3 Quick- Subjectives, grading stinks, and modeling with Kelly O'Shea

Fairly often I find things online that I think are either terribly interesting, awesome, or thought-provoking, but don't have either the time or the will or write anything in depth about how or why they're interesting, awesome, or thought-provoking. I'd still like to share these items, so I've decided to make the 3 Quick a semi-irregular feature1 here at Re:Thinking. Offered with little to no editorialization. Feel free to kick off a conversation in the comments.

Subjects or Subjectives (Michael Wesch)


Dr. Wesch says:

As an alternative to the idea that we teach “subjects,” I’ve been playing with the idea that what we really teach are “subjectivities”: ways of approaching, understanding, and interacting with the world. Subjectivities cannot be “taught” – only practiced. They involve an introspective intellectual throw-down in the minds of students.

I agree. I think this is something discussed fairly often in the scientific spectrum (though through different terminology). For me it boils down to the statement, "I'm not concerned if my students can't remember specific scientific content if they have learned to think scientifically."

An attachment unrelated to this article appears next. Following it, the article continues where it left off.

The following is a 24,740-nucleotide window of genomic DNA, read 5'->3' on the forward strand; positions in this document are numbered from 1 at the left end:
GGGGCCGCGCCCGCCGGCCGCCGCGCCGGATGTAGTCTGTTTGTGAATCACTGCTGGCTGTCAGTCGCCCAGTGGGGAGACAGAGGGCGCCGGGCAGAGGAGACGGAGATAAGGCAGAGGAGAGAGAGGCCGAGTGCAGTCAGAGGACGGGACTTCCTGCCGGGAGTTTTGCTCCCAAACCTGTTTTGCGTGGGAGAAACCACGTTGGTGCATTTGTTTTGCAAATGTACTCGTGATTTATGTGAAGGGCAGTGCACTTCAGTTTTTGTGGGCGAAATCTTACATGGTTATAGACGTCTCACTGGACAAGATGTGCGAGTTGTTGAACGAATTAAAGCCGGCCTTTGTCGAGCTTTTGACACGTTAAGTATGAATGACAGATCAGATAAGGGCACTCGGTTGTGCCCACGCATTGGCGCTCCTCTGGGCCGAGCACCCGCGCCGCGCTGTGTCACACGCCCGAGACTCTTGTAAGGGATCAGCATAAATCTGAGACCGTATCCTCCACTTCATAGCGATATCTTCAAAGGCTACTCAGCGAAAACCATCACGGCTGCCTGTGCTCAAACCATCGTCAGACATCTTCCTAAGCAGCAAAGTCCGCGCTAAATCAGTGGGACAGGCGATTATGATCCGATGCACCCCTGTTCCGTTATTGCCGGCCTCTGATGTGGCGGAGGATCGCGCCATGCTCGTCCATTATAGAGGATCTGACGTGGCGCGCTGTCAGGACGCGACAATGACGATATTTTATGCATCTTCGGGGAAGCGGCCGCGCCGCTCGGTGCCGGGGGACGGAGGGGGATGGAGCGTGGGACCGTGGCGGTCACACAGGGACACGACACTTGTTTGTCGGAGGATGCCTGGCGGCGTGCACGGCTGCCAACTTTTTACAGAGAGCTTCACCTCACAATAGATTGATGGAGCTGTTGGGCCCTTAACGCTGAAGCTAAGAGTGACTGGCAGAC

The Case Against Grades (Alfie Kohn)


Alfie Kohn has never been a supporter of giving out grades, and this article goes into detail on the three big effects of grading:

  • Grades tend to diminish students’ interest in whatever they’re learning.
  • Grades create a preference for the easiest possible task.
  • Grades tend to reduce the quality of students’ thinking.

Even better, he gives some examples of assessment done right. My only beef with the article is the seeming lack of acknowledgement that many (probably most) teachers are working in situations where they would simply not be able to get rid of grades due to the requirements of their schools and districts.



Model Building (Kelly O'Shea)


If you're interested in using the well-researched and effective Modeling Instruction with physics, let me recommend Kelly O'Shea's series explaining how her classes build the models. It gives an excellent peek inside a classroom using modeling to those (like myself) who are interested in implementing it in the near future. As of this posting, she's written up explanations for the Balanced Force Particle Model and Constant Acceleration Particle Model, but it looks like she'll have six in total when she's done.

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  1. "Semi-irregular" as in however long it takes me to come across 3 items to share and have the time to write up a post. (back)